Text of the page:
Ibrahim Abazid had no idea he would be part of a nationwide revolt in Syria — or that his role would keep evolving.
It was March 2011. Some teenagers in his hometown, Dera'a, got arrested for spray painting anti-government slogans outside a school. Rumors began circulating that the teenagers were being tortured while in detention in the southern town.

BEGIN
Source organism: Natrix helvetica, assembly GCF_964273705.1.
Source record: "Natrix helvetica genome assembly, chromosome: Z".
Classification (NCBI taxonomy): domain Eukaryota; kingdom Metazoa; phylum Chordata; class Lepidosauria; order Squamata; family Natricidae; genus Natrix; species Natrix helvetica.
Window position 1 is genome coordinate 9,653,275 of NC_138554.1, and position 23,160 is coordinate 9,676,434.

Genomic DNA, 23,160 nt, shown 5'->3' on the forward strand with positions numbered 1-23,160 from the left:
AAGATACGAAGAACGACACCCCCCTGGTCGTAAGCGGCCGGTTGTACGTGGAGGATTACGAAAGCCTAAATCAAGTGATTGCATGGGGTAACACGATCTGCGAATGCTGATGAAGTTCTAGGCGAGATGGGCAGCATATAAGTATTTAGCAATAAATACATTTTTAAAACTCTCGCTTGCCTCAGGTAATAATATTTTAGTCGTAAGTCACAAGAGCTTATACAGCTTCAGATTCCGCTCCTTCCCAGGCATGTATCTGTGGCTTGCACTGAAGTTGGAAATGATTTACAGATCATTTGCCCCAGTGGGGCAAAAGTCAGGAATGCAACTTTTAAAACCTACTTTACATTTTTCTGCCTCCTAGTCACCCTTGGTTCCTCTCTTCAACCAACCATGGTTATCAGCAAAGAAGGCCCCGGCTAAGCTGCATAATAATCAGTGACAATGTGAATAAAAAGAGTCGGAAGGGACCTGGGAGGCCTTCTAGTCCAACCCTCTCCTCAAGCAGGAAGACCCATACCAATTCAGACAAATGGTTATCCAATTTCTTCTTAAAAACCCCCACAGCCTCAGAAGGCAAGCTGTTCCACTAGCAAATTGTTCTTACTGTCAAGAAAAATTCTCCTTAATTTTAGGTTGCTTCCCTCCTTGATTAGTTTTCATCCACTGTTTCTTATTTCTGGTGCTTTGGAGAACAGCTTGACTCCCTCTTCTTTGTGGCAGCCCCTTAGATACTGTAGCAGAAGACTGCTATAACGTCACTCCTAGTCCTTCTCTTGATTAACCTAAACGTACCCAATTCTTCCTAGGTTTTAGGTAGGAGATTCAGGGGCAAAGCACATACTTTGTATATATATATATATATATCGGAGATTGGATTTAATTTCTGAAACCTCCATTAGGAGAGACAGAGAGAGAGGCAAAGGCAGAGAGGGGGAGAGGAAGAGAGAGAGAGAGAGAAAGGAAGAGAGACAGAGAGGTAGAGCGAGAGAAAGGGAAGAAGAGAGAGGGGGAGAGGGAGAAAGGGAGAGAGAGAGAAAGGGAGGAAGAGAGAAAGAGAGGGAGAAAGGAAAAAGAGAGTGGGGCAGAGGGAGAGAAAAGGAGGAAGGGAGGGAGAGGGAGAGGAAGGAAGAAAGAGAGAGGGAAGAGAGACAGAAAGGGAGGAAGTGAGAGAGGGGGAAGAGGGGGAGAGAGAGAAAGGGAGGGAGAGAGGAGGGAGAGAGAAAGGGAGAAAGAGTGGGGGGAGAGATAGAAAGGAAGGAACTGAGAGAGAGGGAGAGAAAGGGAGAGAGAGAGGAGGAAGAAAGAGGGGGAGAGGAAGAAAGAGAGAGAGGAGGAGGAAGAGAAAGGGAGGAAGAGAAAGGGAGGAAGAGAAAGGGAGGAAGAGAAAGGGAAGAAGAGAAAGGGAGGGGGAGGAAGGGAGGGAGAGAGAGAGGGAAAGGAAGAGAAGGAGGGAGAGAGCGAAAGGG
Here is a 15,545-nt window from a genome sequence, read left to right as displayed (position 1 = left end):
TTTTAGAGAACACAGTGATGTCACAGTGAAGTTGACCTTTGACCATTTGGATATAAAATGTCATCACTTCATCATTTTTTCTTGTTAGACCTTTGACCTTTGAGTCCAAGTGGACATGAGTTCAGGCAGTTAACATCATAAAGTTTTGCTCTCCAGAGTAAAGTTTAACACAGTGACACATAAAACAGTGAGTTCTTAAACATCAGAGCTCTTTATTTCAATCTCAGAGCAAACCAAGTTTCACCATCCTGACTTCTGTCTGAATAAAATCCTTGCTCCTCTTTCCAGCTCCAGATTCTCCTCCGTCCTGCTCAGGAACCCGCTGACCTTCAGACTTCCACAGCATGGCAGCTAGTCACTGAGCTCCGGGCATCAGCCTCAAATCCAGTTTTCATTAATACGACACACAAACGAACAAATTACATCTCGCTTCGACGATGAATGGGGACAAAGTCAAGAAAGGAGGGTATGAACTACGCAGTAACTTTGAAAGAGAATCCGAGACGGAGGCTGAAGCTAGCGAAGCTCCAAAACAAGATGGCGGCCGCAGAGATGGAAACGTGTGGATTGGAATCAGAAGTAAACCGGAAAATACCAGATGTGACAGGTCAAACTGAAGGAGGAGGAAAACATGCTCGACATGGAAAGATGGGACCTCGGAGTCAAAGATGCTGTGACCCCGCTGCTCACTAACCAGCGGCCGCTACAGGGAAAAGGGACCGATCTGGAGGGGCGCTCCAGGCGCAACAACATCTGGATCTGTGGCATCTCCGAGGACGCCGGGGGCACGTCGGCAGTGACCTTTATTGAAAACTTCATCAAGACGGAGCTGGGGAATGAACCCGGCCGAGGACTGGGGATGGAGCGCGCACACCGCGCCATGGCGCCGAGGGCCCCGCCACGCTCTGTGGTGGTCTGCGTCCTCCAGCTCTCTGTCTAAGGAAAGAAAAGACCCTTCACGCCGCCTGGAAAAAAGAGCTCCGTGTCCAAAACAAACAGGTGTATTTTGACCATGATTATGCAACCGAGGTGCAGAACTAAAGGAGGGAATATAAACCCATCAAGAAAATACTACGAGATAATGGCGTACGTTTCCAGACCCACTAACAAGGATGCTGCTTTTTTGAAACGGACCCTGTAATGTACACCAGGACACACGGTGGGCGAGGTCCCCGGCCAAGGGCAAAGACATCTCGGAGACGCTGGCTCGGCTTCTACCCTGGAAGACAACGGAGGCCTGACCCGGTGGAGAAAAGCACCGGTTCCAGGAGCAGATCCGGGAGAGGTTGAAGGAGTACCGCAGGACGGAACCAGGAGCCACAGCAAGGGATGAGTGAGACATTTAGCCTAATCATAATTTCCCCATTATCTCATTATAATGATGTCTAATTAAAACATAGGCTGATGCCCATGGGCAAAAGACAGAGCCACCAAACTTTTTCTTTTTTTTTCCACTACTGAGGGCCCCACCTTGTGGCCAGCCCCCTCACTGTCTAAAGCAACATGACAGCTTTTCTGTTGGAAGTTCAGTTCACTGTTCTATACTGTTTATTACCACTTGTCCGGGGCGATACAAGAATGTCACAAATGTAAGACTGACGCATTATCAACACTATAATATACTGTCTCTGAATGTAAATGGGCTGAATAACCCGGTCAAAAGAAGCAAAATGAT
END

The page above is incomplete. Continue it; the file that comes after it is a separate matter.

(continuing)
In the broader region, Arab protesters had been filling the streets for months. Dictators in Tunisia and Egypt had already fallen. Abazid and his friends went to pray.